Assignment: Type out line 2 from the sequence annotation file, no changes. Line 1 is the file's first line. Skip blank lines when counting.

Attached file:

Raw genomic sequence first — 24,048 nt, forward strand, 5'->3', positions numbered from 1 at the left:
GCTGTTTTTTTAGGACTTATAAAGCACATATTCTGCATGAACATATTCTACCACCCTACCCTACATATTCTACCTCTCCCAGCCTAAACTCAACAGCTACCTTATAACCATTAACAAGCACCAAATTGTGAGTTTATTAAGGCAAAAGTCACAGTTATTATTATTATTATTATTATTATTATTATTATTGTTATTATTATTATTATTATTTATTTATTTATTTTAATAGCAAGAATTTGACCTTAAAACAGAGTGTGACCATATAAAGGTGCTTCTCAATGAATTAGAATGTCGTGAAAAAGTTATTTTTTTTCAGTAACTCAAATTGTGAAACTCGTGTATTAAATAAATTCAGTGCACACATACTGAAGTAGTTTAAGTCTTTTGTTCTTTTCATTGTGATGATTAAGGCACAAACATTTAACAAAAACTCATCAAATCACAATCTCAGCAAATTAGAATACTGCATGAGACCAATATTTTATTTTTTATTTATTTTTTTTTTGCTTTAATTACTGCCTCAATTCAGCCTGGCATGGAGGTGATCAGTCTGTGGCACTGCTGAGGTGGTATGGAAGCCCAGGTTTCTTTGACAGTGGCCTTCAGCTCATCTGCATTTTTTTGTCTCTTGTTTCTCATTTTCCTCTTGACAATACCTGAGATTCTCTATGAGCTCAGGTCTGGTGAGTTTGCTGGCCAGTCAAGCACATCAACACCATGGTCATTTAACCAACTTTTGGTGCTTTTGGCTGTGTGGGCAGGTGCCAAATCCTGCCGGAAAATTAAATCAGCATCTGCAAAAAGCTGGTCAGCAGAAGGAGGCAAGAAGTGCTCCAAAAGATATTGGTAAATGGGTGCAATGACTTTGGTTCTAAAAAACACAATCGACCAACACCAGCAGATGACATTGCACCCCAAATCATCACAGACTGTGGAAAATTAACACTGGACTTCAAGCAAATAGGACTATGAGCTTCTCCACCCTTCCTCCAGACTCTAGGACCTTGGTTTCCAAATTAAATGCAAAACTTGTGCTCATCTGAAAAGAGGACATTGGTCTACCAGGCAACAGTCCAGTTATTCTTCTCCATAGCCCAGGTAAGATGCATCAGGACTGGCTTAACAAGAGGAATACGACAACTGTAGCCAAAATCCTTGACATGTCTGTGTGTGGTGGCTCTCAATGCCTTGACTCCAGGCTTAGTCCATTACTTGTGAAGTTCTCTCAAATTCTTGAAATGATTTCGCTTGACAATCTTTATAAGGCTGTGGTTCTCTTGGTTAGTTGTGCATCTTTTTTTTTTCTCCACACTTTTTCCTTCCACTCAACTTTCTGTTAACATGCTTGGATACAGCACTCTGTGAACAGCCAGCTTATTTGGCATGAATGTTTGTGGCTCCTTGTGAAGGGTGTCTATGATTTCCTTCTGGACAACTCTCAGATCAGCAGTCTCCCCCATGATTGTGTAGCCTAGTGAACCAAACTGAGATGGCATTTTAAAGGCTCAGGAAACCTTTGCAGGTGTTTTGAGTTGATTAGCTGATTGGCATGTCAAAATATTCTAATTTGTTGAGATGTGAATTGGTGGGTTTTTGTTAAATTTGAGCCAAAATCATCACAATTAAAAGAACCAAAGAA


GCTGTTTTTTTAGGACTTATAAAGCACATATTCTGCATGAACATATTCTACCACCCTACCCTACATATTCTACCTCTCCCAGCCTAAACTCAACAGCTACCTTATAACCATTAACAAGCACCAAATTGTGAGTTTATTAAGGCAAAAGTCACAGTTATTATTATTATTATTATTATTATTATTATTATTGTTATTATTATTATTATTATTTATTTATTTATTTTAATAGCAAGAATTTGACCTTAAAACAGAGTGTGACCATATAAAGGTGCTTCTCAATGAATTAGAATGTCGTGAAAAAGTTATTTTTTTTCAGTAACTCAAATTGTGAAACTCGTGTATTAAATAAATTCAGTGCACACATACTGAAGTAGTTTAAGTCTTTTGTTCTTTTCATTGTGATGATTAAGGCACAAACATTTAACAAAAACTCATCAAATCACAATCTCAGCAAATTAGAATACTGCATGAGACCAATATTTTATTTTTTATTTATTTTTTTTTTGCTTTAATTACTGCCTCAATTCAGCCTGGCATGGAGGTGATCAGTCTGTGGCACTGCTGAGGTGGTATGGAAGCCCAGGTTTCTTTGACAGTGGCCTTCAGCTCATCTGCATTTTTTTGTCTCTTGTTTCTCATTTTCCTCTTGACAATACCTGAGATTCTCTATGAGCTCAGGTCTGGTGAGTTTGCTGGCCAGTCAAGCACATCAACACCATGGTCATTTAACCAACTTTTGGTGCTTTTGGCTGTGTGGGCAGGTGCCAAATCCTGCCGGAAAATTAAATCAGCATCTGCAAAAAGCTGGTCAGCAGAAGGAGGCAAGAAGTGCTCCAAAAGATATTGGTAAATGGGTGCAATGACTTTGGTTCTAAAAAACACAATCGACCAACACCAGCAGATGACATTGCACCCCAAATCATCACAGACTGTGGAAAATTAACACTGGACTTCAAGCAAATAGGACTATGAGCTTCTCCACCCTTCCTCCAGACTCTAGGACCTTGGTTTCCAAATTAAATGCAAAACTTGTGCTCATCTGAAAAGAGGACATTGGTCTACCAGGCAACAGTCCAGTTATTCTTCTCCATAGCCCAGGTAAGATGCATCAGGACTGGCTTAACAAGAGGAATACGACAACTGTAGCCAAAATCCTTGACATGTCTGTGTGTGGTGGCTCTCAATGCCTTGACTCCAGGCTTAGTCCATTACTTGTGAAGTTCTCTCAAATTCTTGAAATGATTTCGCTTGACAATCTTTATAAGGCTGTGGTTCTCTTGGTTAGTTGTGCATCTTTTTTTTTTCTCCACACTTTTTCCTTCCACTCAACTTTCTGTTAACATGCTTGGATACAGCACTCTGTGAACAGCCAGCTTATTTGGCATGAATGTTTGTGGCTCCTTGTGAAGGGTGTCTATGATTTCCTTCTGGACAACTCTCAGATCAGCAGTCTCCCCCATGATTGTGTAGCCTAGTGAACCAAACTGAGATGGCATTTTAAAGGCTCAGGAAACCTTTGCAGGTGTTTTGAGTTGATTAGCTGATTGGCATGTCAAAATATTCTAATTTGTTGAGATGTGAATTGGTGGGTTTTTGTTAAATTTGAGCCAAAATCATCACAATTAAAAGAACCAAAGAA